Oct 31 2006

Retiree Replacement

How to deal with an aging public-sector workforce.

California CIO Clark Kelso is worried. About 46 percent of state government employees are 47 years old or older and will be eligible to retire in the next three years. Finding a way to compete with the private sector for talent is at the top of Kelso’s to-do list.

Across the nation, 42 percent of state and local government employees are over the age of 45 and will be reaching retirement age in the near future. With the enhanced ability of state employees to take early retirement, state and local agencies fear a pending talent crisis.

“California faces the prospect of performing a growing amount of work with a declining number of employees,” Kelso says, adding that the state “is aggressively planning for the impact of this trend.”

The state’s Information Technology Council recently developed the California State Information Technology Strategic Plan, which guides the acquisition, management and use of technology in the executive branch of state government for a five-year period (2005-2009). A key goal is to engage in succession planning, which includes building a comprehensive training program.

Kelso is also convening a workgroup representing a cross-section of the state’s IT and human resources (HR) community and business stakeholders, to develop a succession plan for the IT workforce.

“The state is reassessing its workforce strategies for information technology and we plan, over the next three years, to compete with private and other public sector employers in hiring and retaining a qualified IT workforce,” Kelso says. “We’re looking at the entire picture — compensation, classifications, testing, training, recruitment and succession planning.”

The workgroup will identify the likely attrition of employees in IT job classifications in the next three to five years and the skills gap of current and potential workers. It will develop a plan for replacing retiring employees and will identify resources state departments can use to complete their workforce and succession planning efforts.

Later this year, Kelso, working with the Department of Personnel Administration and the State Personnel Board, will develop a workforce and succession framework and plan for an IT workforce that can be used by different departments.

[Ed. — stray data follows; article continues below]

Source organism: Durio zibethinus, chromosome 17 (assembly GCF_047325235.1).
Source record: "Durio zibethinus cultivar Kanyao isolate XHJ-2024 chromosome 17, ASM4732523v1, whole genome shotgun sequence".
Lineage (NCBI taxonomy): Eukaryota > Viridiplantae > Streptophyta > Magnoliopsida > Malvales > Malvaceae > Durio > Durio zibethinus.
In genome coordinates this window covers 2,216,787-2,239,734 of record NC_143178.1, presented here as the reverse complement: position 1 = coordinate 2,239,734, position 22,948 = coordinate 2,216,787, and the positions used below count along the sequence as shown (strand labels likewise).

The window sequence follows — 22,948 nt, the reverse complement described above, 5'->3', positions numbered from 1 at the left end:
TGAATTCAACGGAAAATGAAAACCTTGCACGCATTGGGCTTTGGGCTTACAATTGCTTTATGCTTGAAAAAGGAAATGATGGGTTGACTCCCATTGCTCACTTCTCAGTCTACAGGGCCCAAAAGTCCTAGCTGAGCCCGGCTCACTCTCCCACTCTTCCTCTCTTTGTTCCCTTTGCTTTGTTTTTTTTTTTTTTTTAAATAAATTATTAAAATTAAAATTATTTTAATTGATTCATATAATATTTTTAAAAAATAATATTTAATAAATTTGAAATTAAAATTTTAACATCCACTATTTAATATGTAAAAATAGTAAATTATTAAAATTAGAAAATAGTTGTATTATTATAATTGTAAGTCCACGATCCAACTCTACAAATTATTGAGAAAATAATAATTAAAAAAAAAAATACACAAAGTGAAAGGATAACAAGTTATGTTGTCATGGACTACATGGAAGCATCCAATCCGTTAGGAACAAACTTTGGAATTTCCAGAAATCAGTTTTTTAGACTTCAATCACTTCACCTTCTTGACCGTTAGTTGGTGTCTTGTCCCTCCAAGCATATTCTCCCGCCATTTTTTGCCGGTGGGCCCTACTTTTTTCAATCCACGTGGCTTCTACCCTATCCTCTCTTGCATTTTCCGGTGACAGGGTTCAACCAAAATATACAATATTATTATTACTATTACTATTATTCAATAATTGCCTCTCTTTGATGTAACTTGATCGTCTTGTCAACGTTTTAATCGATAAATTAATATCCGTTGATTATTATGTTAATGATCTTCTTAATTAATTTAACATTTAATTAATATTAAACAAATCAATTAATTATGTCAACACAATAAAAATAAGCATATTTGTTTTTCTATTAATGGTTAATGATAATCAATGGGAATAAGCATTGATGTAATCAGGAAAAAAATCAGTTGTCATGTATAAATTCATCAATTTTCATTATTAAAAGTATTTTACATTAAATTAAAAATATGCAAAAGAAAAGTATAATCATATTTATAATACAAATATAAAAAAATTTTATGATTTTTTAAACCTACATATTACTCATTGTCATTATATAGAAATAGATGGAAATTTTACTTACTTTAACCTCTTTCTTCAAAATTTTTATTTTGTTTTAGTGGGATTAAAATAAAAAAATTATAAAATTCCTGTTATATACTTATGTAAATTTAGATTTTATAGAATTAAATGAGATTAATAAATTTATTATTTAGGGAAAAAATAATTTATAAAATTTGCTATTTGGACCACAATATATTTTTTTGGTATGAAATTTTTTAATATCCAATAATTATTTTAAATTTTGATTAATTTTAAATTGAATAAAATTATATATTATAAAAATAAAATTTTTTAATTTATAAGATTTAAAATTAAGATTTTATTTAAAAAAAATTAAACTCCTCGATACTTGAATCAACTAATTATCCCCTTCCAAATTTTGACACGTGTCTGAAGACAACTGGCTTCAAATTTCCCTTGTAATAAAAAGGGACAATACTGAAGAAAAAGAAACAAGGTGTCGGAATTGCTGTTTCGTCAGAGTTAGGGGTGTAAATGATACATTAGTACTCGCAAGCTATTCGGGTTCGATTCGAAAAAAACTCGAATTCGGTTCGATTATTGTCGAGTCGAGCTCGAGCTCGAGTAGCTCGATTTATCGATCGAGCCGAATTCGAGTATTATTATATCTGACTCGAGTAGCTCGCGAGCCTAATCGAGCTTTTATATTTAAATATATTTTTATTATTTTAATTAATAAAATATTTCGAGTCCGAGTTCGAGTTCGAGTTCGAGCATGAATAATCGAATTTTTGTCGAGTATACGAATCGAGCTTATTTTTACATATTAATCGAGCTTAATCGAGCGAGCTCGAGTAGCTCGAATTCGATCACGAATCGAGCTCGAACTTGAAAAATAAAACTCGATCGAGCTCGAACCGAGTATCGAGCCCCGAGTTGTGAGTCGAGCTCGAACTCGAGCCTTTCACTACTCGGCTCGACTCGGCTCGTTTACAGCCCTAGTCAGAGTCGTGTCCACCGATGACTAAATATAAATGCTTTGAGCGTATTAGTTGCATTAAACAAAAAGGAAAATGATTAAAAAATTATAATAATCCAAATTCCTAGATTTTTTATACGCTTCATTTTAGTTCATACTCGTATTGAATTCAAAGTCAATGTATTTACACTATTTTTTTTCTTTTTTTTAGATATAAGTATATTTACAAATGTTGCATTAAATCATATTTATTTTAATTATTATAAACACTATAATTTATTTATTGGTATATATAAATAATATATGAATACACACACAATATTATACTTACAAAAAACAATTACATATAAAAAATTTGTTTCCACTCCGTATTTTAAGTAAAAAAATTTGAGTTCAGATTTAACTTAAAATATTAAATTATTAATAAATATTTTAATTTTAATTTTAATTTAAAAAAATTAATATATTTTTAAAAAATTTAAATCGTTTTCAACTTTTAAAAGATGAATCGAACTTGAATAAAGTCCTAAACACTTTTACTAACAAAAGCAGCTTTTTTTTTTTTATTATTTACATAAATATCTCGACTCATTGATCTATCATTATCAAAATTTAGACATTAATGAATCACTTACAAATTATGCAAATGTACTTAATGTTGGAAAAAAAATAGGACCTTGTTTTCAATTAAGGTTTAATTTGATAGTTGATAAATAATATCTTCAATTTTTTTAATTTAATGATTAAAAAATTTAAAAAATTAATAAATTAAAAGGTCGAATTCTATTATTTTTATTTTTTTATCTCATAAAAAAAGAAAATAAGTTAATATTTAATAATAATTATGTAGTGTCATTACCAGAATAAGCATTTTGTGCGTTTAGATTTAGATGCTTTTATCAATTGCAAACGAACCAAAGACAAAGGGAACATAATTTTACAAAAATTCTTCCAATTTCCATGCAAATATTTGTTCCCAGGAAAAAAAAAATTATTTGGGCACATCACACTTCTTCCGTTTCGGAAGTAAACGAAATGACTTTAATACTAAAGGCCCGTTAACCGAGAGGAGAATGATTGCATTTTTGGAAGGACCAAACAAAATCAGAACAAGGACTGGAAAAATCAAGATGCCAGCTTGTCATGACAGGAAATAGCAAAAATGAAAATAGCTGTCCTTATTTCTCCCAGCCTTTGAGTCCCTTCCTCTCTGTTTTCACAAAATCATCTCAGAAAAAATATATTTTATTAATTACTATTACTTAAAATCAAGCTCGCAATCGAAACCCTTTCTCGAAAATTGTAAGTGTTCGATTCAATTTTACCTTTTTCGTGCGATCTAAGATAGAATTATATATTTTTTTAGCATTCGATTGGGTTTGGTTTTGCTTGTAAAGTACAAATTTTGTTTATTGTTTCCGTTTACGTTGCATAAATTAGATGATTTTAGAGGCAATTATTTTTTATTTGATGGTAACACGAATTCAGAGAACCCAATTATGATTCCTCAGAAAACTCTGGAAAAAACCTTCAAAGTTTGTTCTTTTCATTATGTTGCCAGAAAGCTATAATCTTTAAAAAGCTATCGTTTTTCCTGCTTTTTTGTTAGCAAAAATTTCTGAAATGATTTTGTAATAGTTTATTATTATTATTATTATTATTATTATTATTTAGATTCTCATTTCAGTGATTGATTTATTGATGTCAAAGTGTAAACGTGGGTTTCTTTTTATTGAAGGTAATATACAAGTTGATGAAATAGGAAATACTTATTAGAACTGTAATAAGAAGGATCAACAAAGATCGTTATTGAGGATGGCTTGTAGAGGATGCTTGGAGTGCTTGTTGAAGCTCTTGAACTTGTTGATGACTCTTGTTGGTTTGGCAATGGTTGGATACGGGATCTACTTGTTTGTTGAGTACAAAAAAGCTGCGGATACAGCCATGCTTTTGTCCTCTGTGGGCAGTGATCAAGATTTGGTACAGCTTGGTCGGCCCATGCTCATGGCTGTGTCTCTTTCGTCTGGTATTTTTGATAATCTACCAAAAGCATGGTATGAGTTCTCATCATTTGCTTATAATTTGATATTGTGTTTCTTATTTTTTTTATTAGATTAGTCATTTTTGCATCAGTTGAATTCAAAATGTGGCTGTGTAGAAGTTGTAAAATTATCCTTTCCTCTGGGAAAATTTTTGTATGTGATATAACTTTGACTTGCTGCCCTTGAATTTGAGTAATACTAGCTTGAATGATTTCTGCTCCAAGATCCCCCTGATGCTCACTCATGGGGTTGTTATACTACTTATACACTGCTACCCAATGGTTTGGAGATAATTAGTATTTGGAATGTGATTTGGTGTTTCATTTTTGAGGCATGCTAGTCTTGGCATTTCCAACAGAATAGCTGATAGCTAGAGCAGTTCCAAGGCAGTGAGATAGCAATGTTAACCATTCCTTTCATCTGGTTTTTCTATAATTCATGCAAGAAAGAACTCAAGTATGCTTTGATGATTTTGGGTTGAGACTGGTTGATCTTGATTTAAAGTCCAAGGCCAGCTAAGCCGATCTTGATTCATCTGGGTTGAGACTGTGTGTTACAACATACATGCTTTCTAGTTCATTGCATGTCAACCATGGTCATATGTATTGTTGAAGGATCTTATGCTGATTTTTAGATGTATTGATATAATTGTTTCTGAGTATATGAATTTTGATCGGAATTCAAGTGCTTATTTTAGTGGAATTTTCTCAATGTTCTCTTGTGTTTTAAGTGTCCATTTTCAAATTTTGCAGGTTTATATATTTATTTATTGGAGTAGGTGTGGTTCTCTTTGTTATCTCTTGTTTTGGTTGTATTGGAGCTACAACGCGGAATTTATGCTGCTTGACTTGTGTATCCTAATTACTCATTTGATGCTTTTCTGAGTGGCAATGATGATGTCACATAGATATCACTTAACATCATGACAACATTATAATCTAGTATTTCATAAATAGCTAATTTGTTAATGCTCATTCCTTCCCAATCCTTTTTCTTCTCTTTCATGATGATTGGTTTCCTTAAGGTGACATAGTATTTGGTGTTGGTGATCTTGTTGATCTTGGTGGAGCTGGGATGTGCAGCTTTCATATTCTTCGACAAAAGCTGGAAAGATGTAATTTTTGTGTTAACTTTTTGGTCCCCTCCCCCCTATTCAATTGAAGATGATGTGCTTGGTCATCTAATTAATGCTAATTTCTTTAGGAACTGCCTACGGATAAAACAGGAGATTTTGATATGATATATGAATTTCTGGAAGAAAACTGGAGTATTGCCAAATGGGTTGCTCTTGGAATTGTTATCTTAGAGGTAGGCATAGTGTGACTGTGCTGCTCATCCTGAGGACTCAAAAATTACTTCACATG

Michigan, where the average age of state employees is 45, is addressing this issue with innovative IT retention and acquisition programs. The state’s IT managers are encouraged to develop staffing plans that address the pending talent shortage. The Department of Information Technology has a college recruitment program that identifies promising students and presents an early case for a civil service career.

“We encourage IT employees to be proactive and responsible for their own careers, and we give them the resources they need,” says Kurt Weiss, public information officer for the Department of Information Technology. Each employee has an individual development program that includes dollars available for training or professional development.

The state’s Office of Great Workplace Development conducts workshops for department leaders on managing succession planning dynamics. Other educational programs help state executives understand the unique qualities of the employees they will recruit and manage.

Michigan’s Department of Civil Service recently released its succession and workforce planning model, which gives each HR director a list of the employees — and their positions — who are eligible to leave in the next five years.

Many state agencies have mentoring programs. Some encourage active retiree involvement, maintaining contact with them through newsletters, meetings and volunteer work.

How states address the constraints of a tightening labor pool will affect their long-term success, says Mark McManus, vice president of technology research for Computer Economics, an IT advisory firm in Irvine, Calif. “States need to follow through on efforts to increase pay for IT workers and implement an array of training programs to boost recruitment and retention efforts,” he says. “Without planning, they will severely jeopardize their ability to compete for fresh talent in the IT arena.”

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